So the Dante Stakes was screaming out for an impressive winner to shake some much-needed life into this legendary race. Step forward Economics, who hammered a decent-enough looking field by six lengths. The problem? He’s not entered. And trainer William Haggas, who is the best in Britain, was unsure how he’ll handle the Dante assignment. He passed it with flying colours but will need to be supplemented for £75k.

There is a big decision to be made with Economics but it looks likely that he’ll swerve the race, with the demands of Epsom too soon for this big, raw horse. ‘The whole point of taking him out the Derby was I didn’t think it was the right race and the right track for him at this stage of his career,’ said Haggas. ‘He’s a great big, immature horse. And I stick by that.

The cambers of Epsom make it a unique test of a thoroughbred's balance

The cambers of Epsom make it a unique test of a thoroughbred’s balance

Economics was all class at York but the trainer is worried he won't handle Epsom

Economics was all class at York but the trainer is worried he won’t handle Epsom

‘Winning the Derby is of course everyone’s dream, we’ll all want to win it but it takes a type.’

Derby types seem to be few and far between these days. The trainer always knows best and that’s not worth disputing, but fans and punters are still allowed to bemoan the dearth of top-class horses running against each other in historic top class races. And Haggas isn’t adverse to taking risks. Pitching Economics into the Dante Stakes was a bold decision in the context of modern times. His only other Derby winner is Shaamit in 1996 and he was a twice-raced maiden.

Patience can also be the route to success. Baaeed became a champion despite being a very late starter to the Flat racing game when starting out as a three-year-old in June.

There are perfectly valid training reasons for Economics to take his chance, but how can people promote the race when the best horse who wins the best trial in terrific style does not go? How can the Derby still stand alone as the pinnacle of British racing if the best horse isn’t there?

Let’s be clear. Economics would be vying for favouritism with City Of Troy. An intriguing clash, with two decent each-way alternatives in Los Angeles and Ambiente Friendly. Not a vintage and deep Derby but an interesting one nonetheless. But it seems destined to be City Of Troy or bust.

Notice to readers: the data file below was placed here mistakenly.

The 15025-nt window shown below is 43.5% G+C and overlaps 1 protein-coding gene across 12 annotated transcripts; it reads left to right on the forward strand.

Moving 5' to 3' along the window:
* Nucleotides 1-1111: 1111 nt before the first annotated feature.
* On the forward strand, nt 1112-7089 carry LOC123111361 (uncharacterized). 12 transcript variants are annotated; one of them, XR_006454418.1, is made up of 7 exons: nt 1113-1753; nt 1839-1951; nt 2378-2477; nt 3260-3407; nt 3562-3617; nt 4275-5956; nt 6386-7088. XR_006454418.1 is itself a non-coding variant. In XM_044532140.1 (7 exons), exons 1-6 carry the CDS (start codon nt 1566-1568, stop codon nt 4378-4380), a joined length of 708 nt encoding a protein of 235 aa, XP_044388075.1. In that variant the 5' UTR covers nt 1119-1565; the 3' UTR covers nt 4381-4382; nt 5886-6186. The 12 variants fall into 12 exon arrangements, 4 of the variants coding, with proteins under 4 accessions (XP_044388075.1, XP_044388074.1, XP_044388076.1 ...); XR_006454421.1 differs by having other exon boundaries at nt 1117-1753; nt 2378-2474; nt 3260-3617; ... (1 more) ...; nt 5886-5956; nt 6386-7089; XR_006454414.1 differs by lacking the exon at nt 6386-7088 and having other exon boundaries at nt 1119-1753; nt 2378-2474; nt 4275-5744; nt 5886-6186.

Tom Marquand is one of the best jockeys in Britain and rides Economics

Tom Marquand is one of the best jockeys in Britain and rides Economics

Marquand chats with Maureen Haggas, the wife of trainer William

Marquand chats with Maureen Haggas, the wife of trainer William  

Even in a poor Derby year, O’Brien would run several sons of Galileo to beef up the field — but this is the first Classic generation to miss out a full season with the top-class sire after he passed away in 2021. Team Coolmore will need time to sort out their top-class supply chain and the days of him running loads in a Derby might be over for the short term.

There are perfectly valid reasons not to run Economics. He’s a big, raw gangly sort but the temptation must be strong. And that temptation exists because there is only one Derby. However, the lustre of this race seems to be slipping away.

Those on the outside looking in with a passing interest in the sport will find it simply unfathomable that a six-length winner of the Dante is not running in a Derby with just three viable dangers to beat.

At a time when British racing is riddled with insecurity, if Economics doesn’t run on June 1 then the 2024 could mark the start of the demise of the Derby. The world’s most iconic race could slip out of the consciousness of the mainstream. What a sad thought.